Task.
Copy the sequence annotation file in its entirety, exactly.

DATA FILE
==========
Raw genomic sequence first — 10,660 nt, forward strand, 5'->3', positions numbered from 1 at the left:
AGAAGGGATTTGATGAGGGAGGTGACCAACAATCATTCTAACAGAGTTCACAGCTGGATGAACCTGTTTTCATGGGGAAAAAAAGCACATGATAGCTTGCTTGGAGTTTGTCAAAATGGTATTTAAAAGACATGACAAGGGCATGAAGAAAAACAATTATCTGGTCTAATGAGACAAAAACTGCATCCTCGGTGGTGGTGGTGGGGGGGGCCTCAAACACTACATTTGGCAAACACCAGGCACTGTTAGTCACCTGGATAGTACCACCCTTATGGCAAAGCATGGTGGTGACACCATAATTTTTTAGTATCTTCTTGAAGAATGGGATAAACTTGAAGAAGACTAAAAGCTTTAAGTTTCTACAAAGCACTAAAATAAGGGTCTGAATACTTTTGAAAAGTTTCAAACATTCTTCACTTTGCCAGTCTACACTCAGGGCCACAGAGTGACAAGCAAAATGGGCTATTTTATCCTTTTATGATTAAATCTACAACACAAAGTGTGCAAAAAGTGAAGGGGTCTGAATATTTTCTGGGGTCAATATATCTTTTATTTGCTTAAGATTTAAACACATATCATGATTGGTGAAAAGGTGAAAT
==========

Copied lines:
Raw genomic sequence first — 10,660 nt, forward strand, 5'->3', positions numbered from 1 at the left:
AGAAGGGATTTGATGAGGGAGGTGACCAACAATCATTCTAACAGAGTTCACAGCTGGATGAACCTGTTTTCATGGGGAAAAAAAGCACATGATAGCTTGCTTGGAGTTTGTCAAAATGGTATTTAAAAGACATGACAAGGGCATGAAGAAAAACAATTATCTGGTCTAATGAGACAAAAACTGCATCCTCGGTGGTGGTGGTGGGGGGGGCCTCAAACACTACATTTGGCAAACACCAGGCACTGTTAGTCACCTGGATAGTACCACCCTTATGGCAAAGCATGGTGGTGACACCATAATTTTTTAGTATCTTCTTGAAGAATGGGATAAACTTGAAGAAGACTAAAAGCTTTAAGTTTCTACAAAGCACTAAAATAAGGGTCTGAATACTTTTGAAAAGTTTCAAACATTCTTCACTTTGCCAGTCTACACTCAGGGCCACAGAGTGACAAGCAAAATGGGCTATTTTATCCTTTTATGATTAAATCTACAACACAAAGTGTGCAAAAAGTGAAGGGGTCTGAATATTTTCTGGGGTCAATATATCTTTTATTTGCTTAAGATTTAAACACATATCATGATTGGTGAAAAGGTGAAAT